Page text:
FDA's Regulatory Scope Expands to Include Synthetic Nicotine

Federal spending bill closes a loophole that has allowed manufacturers to keep flavors on the market.
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SILVER SPRING, Md. — The recently passed federal spending bill gives the Food and Drug Administration (FDA) the authority to regulate synthetic nicotine. 

The appropriations bill, signed by President Joe Biden on March 15, includes a section granting the FDA authority to regulate tobacco products that contain nicotine not made or derived from tobacco (e.g., synthetic nicotine).

The bill amends the definition of the term “tobacco product” under the Family Smoking Prevention and Tobacco Control Act to define a tobacco product as “any product made or derived from tobacco or containing nicotine from any source, that is intended for human consumption.”

The new authority closes a loophole that allowed some vapor companies to remain on the market despite the FDA's focus on removing flavored electronic cigarettes and vapor cartridges in early 2020.

Following the agency's new policy banning the manufacturing, distribution and sale of unauthorized flavored cartridge-based e-cigarettes — other than tobacco or menthol — some manufacturers like Puff Bar reformulated their products to use synthetic nicotine, according to The Wall Street Journal.

The new legislation sets the effective date as 30 days after the bill is enacted. Manufacturers marketing a tobacco product that contains lab-made nicotine must file a Premarket Tobacco Product Application (PMTA) with the FDA within 30 days after the effective date for its product to remain on the market.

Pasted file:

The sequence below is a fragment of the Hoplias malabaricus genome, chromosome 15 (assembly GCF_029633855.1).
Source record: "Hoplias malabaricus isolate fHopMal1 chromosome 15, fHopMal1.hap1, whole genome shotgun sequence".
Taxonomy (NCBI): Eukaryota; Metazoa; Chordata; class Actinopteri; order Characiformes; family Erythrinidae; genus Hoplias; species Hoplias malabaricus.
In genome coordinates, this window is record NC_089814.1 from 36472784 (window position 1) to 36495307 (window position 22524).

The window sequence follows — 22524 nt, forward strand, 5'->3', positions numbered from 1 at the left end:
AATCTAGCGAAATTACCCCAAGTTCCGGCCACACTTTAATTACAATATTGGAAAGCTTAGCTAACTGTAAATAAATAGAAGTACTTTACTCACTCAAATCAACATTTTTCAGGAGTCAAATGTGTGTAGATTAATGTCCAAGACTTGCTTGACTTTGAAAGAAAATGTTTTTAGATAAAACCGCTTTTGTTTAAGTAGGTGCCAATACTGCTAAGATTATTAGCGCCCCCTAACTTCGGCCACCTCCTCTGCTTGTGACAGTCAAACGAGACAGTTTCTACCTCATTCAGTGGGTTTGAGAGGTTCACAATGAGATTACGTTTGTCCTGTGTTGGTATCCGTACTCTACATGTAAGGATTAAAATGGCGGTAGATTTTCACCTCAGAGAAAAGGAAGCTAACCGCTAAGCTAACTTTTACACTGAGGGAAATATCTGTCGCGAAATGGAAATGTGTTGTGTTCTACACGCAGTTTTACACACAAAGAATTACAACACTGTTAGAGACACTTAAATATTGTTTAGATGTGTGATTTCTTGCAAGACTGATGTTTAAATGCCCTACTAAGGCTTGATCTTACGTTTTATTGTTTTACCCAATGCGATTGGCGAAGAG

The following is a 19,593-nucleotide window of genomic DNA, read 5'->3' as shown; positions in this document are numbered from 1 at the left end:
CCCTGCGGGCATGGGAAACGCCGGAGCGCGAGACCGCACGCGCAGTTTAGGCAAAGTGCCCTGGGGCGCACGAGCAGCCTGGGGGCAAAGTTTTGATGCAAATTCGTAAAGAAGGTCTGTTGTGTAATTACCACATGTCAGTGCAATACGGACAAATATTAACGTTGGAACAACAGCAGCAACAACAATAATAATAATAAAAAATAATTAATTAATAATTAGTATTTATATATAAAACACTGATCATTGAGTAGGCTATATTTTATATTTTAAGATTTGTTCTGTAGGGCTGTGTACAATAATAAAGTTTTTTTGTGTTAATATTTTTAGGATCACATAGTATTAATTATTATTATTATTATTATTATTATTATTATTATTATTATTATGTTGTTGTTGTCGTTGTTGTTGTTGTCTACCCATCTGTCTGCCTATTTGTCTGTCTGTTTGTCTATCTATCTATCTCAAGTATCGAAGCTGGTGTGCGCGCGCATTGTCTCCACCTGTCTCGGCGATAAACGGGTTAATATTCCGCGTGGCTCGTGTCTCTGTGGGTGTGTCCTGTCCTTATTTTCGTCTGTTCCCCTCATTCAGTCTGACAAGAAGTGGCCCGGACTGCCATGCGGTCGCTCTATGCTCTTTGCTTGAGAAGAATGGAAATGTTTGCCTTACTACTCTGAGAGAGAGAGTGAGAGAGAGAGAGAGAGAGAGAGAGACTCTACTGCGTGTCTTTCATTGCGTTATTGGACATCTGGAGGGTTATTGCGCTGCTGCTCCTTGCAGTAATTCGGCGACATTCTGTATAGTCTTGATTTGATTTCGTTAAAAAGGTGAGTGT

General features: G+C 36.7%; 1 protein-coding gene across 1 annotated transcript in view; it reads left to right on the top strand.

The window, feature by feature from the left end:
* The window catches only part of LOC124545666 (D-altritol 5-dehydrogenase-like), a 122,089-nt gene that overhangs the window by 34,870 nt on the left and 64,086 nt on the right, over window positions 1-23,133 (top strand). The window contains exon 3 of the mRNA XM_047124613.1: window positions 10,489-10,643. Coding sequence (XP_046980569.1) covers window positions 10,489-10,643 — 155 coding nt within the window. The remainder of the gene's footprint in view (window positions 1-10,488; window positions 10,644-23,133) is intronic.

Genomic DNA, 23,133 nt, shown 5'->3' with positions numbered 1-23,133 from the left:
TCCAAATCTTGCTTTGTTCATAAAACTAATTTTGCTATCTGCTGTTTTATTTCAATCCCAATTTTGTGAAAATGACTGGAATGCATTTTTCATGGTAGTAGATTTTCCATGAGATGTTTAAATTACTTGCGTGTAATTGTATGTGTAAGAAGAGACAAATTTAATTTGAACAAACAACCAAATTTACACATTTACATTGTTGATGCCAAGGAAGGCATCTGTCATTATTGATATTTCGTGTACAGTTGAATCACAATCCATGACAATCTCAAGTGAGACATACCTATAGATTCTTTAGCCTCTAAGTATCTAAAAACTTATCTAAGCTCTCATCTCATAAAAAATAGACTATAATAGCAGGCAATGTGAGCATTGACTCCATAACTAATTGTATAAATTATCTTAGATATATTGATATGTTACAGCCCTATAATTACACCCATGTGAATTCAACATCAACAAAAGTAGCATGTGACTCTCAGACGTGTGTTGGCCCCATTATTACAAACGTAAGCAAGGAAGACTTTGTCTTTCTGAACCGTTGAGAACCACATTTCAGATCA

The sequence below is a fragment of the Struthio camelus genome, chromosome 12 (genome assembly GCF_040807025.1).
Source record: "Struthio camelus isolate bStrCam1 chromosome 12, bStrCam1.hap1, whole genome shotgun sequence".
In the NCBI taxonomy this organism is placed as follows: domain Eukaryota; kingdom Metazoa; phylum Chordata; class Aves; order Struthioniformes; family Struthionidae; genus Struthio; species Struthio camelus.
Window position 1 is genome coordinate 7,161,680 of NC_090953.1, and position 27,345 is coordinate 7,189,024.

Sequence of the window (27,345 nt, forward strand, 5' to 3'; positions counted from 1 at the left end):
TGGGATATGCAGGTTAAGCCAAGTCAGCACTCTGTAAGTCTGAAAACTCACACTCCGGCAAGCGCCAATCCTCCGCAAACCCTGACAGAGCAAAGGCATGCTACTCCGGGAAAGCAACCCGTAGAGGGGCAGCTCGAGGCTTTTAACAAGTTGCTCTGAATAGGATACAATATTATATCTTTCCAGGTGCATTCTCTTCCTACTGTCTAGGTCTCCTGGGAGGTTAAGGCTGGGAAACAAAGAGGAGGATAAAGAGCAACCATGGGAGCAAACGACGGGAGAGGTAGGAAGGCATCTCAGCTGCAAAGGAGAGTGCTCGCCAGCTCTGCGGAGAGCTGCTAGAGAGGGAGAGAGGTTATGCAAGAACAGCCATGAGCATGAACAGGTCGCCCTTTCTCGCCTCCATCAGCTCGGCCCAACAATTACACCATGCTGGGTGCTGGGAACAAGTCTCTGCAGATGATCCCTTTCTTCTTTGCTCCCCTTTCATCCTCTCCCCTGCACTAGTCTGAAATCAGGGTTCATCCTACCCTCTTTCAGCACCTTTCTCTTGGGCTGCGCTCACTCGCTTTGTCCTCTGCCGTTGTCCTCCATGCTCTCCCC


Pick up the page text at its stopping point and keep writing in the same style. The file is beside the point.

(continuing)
The manufacturer can continue selling its product for an additional 90 days after the effective date. Once that period ends, the product would need to be removed from the market if the FDA has not approved the PMTA. 

FDA & Tobacco Regulations

Putting synthetic nicotine under the FDA's regulatory umbrella comes 13 years after Congress gave the agency regulatory authority over tobacco products, or those derived from tobacco, under the Family Smoking Prevention and Tobacco Control Act of 2009. In its first step under the act, the agency banned flavored cigarettes, excluding menthol.

However, a menthol ban is now on the table. As early as next month, the agency is expected to reveal its plans for menthol cigarettes and flavored cigars in a few short months.

In January Mitch Zeller, director of the FDA's Center for Tobacco Products, said the agency is on track to advance two proposed tobacco product standards by the spring. One product standard will prohibit menthol as a characterizing flavor in cigarettes and the other will prohibit all characterizing flavors, including menthol, in cigars.

The FDA has been eyeing the removal of menthol for more than a decade. In a March 2011 report, the FDA's Tobacco Product Scientific Advisory Committee (TPSAC), recommended that removing menthol cigarettes from the market would benefit public health. However, after several tobacco companies challenged the make-up of the TPSAC, in 2014 U.S. District Court Judge Richard Leon in Washington, D.C., barred the agency from using the report ordered by the FDA to reconstitute the tobacco panel.

The agency has not made any moves on the issue since that July 2014 ruling until the April 2021 announcement that it was working on product standards that covered menthol.

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